Flashbulb memories and posttraumatic stress reactions across the life span: age-related effects of the German occupation of Denmark during World War II.
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A representative sample of older Danes were interviewed about experiences from the German occupation of Denmark in World War II. The number of participants with flashbulb memories for the German invasion (1940) and capitulation (1945) increased with participants' age at the time of the events up to age 8. Among participants under 8 years at the time of their most traumatic event, age at the time correlated positively with the current level of posttraumatic stress reactions and the vividness of stressful memories and their centrality to life story and identity. These findings were replicated in Study 2 for self-nominated stressful events sampled from the entire life span using a representative sample of Danes born after 1945. The results are discussed in relation to posttraumatic stress disorder and childhood amnesia.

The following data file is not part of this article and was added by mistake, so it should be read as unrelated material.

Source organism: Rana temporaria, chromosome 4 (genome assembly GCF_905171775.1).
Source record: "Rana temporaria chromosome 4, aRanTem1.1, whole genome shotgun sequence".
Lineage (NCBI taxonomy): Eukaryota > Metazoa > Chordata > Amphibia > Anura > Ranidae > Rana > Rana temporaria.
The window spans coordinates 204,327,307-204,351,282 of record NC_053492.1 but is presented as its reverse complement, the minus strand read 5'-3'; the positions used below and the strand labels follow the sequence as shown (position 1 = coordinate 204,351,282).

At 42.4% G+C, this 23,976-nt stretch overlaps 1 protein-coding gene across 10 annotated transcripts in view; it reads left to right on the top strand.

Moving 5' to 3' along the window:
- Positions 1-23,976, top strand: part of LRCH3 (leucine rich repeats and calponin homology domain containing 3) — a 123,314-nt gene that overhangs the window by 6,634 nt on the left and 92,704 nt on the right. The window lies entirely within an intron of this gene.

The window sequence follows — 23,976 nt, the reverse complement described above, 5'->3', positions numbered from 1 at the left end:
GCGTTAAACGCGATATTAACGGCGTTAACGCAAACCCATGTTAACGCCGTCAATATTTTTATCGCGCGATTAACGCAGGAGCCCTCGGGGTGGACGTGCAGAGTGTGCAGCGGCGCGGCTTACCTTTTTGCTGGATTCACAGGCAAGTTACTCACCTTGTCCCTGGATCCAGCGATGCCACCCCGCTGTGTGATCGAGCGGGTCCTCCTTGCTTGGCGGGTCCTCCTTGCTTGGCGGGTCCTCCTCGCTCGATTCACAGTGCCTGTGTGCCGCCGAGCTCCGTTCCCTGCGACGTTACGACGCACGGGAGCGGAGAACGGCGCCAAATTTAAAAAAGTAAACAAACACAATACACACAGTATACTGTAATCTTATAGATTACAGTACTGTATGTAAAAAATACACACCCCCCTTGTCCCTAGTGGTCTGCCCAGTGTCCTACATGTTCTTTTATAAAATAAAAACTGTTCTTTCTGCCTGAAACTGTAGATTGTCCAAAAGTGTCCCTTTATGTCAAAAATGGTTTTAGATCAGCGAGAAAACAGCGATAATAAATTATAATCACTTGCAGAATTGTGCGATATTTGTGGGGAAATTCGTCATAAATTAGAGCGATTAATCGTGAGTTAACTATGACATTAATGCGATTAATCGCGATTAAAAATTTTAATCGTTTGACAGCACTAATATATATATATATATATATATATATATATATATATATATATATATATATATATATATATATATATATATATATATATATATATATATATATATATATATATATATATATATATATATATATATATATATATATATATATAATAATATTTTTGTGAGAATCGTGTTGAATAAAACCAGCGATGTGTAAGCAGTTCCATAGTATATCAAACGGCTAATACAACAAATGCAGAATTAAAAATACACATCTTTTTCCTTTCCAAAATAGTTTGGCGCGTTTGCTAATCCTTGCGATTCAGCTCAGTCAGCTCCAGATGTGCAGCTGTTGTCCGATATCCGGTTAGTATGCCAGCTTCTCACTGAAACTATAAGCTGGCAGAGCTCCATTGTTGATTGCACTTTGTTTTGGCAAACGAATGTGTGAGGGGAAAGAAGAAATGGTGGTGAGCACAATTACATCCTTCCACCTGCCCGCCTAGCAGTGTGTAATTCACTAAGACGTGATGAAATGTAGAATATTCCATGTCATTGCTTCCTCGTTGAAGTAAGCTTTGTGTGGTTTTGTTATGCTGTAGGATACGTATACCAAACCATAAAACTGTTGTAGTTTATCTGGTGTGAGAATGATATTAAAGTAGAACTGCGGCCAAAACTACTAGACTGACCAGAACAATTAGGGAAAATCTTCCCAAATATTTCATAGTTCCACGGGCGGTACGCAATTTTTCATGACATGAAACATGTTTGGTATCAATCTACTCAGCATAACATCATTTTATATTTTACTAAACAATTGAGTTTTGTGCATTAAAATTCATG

Aged, 80 and over
Diagnostic and Statistical Manual of Mental Disorders
Life Change Events
Stress Disorders, Post-Traumatic
World War II
Published Version (Please cite this version)10.1037/0882-79188.8.131.52
Publication InfoBerntsen, Dorthe; & Rubin, David C (2006). Flashbulb memories and posttraumatic stress reactions across the life span: age-related effects of the German occupation of Denmark during World War II. Psychol Aging, 21(1). pp. 127-139. 10.1037/0882-79184.108.40.206. Retrieved from https://hdl.handle.net/10161/10099.
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Juanita M. Kreps Distinguished Professor of Psychology and Neuroscience
For .pdfs of all publications click here My main research interest has been in long-term memory, especially for complex (or "real-world") stimuli. This work includes the study of autobiographical memory and oral tra